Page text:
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Dark, Vampyric Brilliance! - 90%

SnuffThespian, August 18th, 2009

“Pleasure and Pain”, Theatres des Vampires’ first release after the departure of singer Lord Vampyr, still manages to keep that classic dark, vampyric feel that TDV is known for. It still went in the direction of “Nightbreed…”, further dropping the symphonic black metal feel and continuing toward a more hard gothic rock sound, while keeping a metal vibe. Along with their later releases, this album really shows the band’s endurance and their true artistic talent, giving a rather avant-garde take to each of their releases.

The guitars are melodic and brooding, while staying very heavy, and they complement each other very nicely. This goes for the bass as well. The bass makes itself known and distinguished, while not overbearing or just plain trying too hard. There is nothing too unnecessary in any of the progressions, and the riffing can be rather memorable, which is sometimes hard to say with my experiences with typical gothic metal.

The keyboard is actually quite a nice treat with this album. It’s not anywhere near domineering or annoying at all throughout. It actually adds something necessary and beautiful to the music, as opposed to the average “this’ll make us sound spooky” kind of aesthetic, as attempted by many so-called gothic metal acts, which are really just symphonic metal. The synth chords actually move with the rest of the music and the keys can be quite impressive.

There’s not much to say about the percussion on this release. The drummer keeps time well and does nothing too unnecessary. The double bass adds the heavy touch to each song when needed, with enough experimentation to keep the drums noticeable and exciting.

Sonya Scarlet’s vocals are just brilliant. She is and has been very good at what she does, even after taking the lead role. Hearing her almost makes you forget about Lord Vampyr, while still maintaining the accustomed TDV feel, but taking the band into a new, possibly better, direction. Scarlet’s voice is dark and melancholic, and a pleasure to listen to on each tune. It fits in nicely with the rest of the band’s orchestration, and is perhaps the band’s selling point. Sonya is accompanied graciously by deep male vocals from the other band members, which are also quite nice. Even the Italian accent is a beautiful touch.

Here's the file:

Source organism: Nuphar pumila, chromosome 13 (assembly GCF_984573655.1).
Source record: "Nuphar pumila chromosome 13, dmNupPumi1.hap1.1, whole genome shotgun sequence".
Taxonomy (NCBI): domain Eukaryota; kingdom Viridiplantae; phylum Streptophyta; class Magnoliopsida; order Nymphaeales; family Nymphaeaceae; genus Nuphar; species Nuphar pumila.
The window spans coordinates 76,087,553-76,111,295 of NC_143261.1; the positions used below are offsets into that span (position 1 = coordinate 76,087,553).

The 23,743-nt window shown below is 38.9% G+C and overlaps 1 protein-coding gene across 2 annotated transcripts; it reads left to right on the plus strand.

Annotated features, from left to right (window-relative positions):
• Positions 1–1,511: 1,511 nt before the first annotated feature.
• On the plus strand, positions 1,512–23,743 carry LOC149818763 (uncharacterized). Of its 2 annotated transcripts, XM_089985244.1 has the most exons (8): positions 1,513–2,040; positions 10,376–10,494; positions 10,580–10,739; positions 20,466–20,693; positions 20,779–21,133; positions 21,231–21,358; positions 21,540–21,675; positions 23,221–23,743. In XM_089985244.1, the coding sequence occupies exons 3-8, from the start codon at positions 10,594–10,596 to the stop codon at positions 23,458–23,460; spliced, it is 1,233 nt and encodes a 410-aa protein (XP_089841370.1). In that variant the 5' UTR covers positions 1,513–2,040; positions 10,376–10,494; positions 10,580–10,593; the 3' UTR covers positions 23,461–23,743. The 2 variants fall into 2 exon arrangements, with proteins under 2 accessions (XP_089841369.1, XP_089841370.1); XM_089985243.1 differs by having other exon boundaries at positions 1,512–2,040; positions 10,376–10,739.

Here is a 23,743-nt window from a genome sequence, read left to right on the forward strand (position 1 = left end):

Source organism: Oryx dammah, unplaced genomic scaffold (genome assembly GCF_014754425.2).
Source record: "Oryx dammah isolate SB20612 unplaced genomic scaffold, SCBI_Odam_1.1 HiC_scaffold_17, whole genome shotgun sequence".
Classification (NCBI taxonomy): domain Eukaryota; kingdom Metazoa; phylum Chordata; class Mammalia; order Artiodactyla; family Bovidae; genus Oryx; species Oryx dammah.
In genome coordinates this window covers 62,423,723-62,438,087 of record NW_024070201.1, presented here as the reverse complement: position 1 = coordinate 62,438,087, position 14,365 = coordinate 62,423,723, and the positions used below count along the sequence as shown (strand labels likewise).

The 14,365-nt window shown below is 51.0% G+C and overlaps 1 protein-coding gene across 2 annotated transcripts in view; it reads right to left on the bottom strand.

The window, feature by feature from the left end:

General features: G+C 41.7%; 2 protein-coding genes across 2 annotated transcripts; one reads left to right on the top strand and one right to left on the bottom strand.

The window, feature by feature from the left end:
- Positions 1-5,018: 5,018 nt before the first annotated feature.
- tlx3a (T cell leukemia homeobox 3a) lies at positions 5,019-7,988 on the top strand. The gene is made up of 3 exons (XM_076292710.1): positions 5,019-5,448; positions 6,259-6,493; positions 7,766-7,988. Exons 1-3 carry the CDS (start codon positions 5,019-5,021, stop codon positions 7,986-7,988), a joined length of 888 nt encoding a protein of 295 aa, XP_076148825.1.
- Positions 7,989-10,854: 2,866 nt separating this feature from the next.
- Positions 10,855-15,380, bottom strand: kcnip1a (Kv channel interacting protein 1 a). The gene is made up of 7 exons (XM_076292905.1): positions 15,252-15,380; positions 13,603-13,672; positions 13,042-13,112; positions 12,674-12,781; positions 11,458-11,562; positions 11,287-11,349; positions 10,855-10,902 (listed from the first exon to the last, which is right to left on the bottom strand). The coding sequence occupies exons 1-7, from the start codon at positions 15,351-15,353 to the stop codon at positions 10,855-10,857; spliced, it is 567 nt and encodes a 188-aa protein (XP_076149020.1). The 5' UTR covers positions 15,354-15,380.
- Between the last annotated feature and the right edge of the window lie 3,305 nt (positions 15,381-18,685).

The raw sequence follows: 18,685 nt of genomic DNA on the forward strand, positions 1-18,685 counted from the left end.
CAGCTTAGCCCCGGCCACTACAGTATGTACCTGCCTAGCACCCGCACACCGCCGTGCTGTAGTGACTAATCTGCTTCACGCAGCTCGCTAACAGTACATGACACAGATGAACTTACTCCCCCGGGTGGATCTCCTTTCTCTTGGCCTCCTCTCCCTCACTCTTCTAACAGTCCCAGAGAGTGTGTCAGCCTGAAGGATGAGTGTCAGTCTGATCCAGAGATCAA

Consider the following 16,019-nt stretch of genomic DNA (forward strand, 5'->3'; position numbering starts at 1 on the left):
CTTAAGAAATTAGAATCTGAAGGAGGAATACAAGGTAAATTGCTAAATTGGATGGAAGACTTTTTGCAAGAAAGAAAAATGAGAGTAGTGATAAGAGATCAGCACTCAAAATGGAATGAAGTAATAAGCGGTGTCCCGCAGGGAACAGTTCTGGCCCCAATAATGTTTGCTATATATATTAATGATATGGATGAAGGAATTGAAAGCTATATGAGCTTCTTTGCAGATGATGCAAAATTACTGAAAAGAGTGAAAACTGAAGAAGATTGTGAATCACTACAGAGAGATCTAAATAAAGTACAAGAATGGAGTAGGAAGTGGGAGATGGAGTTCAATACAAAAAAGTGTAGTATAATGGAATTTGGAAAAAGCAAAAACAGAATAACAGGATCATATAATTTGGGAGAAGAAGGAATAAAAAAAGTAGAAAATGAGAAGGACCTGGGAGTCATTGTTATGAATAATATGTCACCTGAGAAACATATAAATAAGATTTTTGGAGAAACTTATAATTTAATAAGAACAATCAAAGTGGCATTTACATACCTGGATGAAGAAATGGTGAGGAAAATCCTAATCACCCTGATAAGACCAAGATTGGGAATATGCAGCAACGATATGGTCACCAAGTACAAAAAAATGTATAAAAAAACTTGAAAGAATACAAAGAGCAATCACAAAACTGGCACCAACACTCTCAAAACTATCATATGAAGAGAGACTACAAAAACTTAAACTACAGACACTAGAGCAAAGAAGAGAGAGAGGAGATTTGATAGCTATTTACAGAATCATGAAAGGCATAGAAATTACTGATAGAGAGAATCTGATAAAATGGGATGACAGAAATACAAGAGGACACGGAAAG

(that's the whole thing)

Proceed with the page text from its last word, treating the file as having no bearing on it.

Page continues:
Overall, “Pleasure and Pain” is a great listen. Production isn’t the best, but I think it adds to the dark atmosphere a bit, and maintains the band’s previous feel. The best part is that the band is not still overly dwelling on the whole vampire theme, and even though it’s still quite apparent, it’s not as dominating and silly as before. The songs are lined up nicely, with the standout being “Black Mirror” in my opinion: doomy and artistic, with hints of black metal and a rather harsh sense of melody and gothic beauty. This album foreshadows TDV’s next releases (which are still good) and makes for a wonderful, gloomy metal experience. This is a treat for both old and new TDV fans, and I strongly recommend it for those seeking quality gothic metal. I give it a 90% overall, though I personally believe it deserves 100%; the new TDV is quite different, so I'm trying not to impose on those who still want the old TDV or aren't too affectionate towards gothic metal.